By now, you should all be aware that I like technical stuff. When I was 12, my parents bought me a Sinclair ZX81 (1k) home computer. I enjoyed learning BASIC programming. After a brief dalliance with CB radios (ground planes, aerial technology, bands in megahertz, phonetic language), I got an ORIC 1. Forth was a truly strange language to me, so I quickly swapped it for an Acorn Electron.
There was no stopping me. If it flashed or did something interesting, I was impressed. When other kids were hanging around the local newsagents trying to get adults to buy them cigarettes, I was hanging around Radio Shack buying a new RS232 interface lead. Not much has changed since. I work with computers. I love the work. I like helping people with their technical difficulties, and I like fixing things. So it was truly amazing when a walk with my family taught me a valuable lesson late last year.
I was working on selecting data quality software, and really enjoying the challenge of liaising with lots of vendors. But it is safe to say that while I was walking with the family, my mind was elsewhere, evaluating the pros and cons of various systems. We walked past a field with sheep in it. On that gate there was a sign saying, "Please close the gate."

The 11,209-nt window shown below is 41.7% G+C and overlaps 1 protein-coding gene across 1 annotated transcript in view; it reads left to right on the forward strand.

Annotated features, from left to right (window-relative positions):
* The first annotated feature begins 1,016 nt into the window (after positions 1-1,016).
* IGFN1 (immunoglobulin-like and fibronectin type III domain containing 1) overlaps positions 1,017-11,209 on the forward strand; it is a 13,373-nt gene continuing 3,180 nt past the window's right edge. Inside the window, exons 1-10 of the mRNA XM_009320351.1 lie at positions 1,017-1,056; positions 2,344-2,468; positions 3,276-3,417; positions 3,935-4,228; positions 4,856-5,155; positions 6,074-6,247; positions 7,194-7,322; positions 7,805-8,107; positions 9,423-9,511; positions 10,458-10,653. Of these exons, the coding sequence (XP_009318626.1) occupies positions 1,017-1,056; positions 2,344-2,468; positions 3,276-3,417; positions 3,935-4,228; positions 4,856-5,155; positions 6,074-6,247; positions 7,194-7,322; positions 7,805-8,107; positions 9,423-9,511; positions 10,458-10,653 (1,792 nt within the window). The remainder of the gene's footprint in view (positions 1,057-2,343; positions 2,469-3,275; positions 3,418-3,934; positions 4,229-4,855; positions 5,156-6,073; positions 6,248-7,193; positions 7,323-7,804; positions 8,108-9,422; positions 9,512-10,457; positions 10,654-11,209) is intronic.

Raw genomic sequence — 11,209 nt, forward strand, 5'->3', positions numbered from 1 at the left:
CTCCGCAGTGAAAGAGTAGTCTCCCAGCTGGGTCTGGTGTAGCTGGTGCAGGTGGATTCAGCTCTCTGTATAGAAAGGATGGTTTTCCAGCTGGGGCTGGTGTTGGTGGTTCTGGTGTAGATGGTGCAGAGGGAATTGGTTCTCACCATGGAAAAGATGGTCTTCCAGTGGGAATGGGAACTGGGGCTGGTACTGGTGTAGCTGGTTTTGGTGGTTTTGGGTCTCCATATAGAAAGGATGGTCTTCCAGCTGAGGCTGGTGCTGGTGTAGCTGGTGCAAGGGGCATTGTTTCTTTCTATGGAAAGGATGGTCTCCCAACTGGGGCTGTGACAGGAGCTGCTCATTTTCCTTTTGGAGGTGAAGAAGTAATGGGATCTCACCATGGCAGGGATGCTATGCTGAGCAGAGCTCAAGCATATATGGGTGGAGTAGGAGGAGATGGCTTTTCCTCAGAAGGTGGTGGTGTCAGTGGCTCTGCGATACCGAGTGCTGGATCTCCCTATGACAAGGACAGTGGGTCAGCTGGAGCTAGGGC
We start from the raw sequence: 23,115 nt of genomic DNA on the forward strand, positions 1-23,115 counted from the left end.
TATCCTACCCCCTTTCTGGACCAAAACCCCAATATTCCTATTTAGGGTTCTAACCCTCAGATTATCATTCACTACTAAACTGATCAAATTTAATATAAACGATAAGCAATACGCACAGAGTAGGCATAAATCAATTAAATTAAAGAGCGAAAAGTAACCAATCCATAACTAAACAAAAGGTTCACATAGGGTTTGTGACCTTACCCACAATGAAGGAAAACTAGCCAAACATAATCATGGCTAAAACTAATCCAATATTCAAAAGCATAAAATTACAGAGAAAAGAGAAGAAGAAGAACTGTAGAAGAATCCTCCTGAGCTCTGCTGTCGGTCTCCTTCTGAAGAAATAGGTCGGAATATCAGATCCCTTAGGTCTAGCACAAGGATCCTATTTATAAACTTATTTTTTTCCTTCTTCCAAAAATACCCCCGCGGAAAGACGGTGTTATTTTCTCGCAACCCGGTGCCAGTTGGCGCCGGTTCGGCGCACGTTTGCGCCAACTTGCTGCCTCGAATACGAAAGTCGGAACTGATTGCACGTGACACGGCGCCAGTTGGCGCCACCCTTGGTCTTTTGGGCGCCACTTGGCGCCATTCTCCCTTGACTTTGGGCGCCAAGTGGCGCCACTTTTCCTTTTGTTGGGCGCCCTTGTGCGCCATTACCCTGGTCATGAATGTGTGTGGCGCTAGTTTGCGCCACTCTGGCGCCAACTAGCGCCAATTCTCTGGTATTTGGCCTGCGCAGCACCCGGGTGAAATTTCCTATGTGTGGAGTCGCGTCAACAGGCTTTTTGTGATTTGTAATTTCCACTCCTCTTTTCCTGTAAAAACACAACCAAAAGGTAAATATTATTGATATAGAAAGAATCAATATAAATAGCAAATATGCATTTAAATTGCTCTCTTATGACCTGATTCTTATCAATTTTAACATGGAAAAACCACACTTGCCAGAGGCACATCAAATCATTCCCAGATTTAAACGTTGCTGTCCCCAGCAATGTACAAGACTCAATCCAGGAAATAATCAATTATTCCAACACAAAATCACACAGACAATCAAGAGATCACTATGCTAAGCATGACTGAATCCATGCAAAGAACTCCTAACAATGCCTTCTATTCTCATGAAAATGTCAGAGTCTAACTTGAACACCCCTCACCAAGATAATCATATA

I stopped and realised that all my thoughts about software had been purely based on one half of the data quality journey. Data quality software is the trigger that instigates remedial action (the gate is open and your sheep have escaped). The other half of the data quality journey is being able to implement preventative actions (keeping the gate closed).
Preventing problems from happening has to be the first goal of a data quality team. Leveraging technology to ensure problems are prevented is a question of clever system design. But sometimes, all it might take is an old metal sign screwed to a gate.